Owing to the significant and critical role of ethical leadership in organizations, this study aims to explore and understand the perceptions about ethical leadership in organizations. It empirically investigates whether the individual attributes of gender, age, work experience, executive level and qualification of members and other demographic variables, such as industry and sector, affect the perception of members toward ethical conduct of their supervisors.
This is a quantitative study where the analysis is based on the data collected from 419 members of 3 different industries, namely, public sector research and development organizations, information technology organizations and academic universities and colleges.
The results reveal that perception of ethical leadership does not vary across gender and qualification of members but varies across age, work experience, management level, industry and sector.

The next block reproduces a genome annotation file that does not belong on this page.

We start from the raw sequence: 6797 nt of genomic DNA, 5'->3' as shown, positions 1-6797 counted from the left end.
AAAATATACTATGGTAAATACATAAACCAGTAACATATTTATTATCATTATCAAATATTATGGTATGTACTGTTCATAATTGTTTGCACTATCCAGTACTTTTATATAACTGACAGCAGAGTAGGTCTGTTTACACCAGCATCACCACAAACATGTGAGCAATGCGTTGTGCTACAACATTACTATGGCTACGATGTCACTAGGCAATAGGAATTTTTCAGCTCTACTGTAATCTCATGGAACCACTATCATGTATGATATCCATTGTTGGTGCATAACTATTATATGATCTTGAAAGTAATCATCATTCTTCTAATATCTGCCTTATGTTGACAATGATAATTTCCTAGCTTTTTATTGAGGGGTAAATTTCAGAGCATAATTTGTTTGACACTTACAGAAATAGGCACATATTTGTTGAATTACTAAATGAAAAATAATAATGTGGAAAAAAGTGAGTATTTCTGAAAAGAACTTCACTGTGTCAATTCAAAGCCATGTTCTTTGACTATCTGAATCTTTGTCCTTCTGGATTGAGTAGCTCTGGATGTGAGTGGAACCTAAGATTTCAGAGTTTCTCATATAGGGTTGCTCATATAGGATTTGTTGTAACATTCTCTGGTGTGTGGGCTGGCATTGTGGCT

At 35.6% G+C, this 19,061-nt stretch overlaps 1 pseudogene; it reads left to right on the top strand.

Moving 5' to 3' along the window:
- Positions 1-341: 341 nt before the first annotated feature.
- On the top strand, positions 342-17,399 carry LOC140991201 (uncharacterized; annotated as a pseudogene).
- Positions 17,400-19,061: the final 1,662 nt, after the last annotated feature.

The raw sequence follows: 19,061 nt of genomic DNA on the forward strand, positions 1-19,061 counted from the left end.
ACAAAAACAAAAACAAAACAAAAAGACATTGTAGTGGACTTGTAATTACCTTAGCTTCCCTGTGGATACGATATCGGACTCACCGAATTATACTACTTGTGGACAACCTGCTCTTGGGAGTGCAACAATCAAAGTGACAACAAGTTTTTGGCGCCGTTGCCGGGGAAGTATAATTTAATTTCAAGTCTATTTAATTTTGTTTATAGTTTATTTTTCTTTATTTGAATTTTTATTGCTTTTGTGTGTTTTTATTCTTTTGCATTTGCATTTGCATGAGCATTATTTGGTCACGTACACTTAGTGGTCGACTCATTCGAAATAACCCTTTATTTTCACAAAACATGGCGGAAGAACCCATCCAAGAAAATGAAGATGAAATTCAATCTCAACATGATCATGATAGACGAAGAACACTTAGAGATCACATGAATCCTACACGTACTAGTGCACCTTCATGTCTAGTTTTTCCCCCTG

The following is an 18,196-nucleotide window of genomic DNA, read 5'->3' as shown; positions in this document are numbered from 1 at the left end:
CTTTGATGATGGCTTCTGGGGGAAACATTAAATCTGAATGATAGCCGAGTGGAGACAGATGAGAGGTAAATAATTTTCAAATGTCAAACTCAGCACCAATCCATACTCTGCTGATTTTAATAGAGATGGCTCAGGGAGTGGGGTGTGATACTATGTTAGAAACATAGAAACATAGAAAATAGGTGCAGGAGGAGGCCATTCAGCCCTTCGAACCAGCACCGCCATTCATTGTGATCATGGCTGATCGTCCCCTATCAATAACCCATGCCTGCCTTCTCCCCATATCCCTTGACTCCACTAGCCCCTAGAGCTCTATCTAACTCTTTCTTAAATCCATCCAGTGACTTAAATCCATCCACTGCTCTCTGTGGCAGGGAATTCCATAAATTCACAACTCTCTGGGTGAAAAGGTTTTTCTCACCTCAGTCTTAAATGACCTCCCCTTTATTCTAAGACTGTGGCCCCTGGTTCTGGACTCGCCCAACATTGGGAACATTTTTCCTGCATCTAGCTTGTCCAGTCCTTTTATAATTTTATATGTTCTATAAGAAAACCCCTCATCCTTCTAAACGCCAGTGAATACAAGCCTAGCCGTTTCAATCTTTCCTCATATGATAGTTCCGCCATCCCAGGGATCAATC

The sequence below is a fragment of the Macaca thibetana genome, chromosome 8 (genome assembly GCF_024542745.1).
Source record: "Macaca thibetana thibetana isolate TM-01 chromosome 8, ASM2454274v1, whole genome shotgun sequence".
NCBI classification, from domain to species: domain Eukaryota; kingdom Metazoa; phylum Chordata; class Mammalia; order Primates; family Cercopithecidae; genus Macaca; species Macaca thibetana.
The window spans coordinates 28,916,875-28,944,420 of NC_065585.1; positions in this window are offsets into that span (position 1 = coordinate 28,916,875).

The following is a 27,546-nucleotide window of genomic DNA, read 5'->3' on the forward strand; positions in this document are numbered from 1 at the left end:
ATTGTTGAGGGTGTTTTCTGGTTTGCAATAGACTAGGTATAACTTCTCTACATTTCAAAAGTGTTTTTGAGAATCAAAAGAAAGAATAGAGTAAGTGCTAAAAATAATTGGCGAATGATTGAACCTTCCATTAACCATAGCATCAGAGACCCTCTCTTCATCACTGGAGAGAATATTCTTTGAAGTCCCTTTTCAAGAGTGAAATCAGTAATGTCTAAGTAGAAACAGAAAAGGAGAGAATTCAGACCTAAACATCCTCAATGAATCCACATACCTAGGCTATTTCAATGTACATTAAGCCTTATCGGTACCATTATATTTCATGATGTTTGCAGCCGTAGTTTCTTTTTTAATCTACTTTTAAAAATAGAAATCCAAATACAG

This study helps to understand the importance and role of various individual attributes that affect the perception of ethical leadership by followers. This study will make leaders to be more aware and behave in ethical manner with respect to different groups of followers.
Because of occurrence of many scandals and fraudulent behaviors in organizations, business ethics has caught the attention of policy makers, corporate organizations and academic. Ethical leadership is very crucial for organizational success on a sustainable basis. To the best of authors’ knowledge, this study is among the early studies conducted to investigate the influence of the individual attributes and other demographic variables on the perception of members toward ethical conduct of their supervisors.
Goswami, M., Agrawal, R.K. and Goswami, A.K. (2021), "Ethical leadership in organizations: evidence from the field", International Journal of Ethics and Systems, Vol. 37 No. 1, pp. 122-144. https://doi.org/10.1108/IJOES-04-2020-0048
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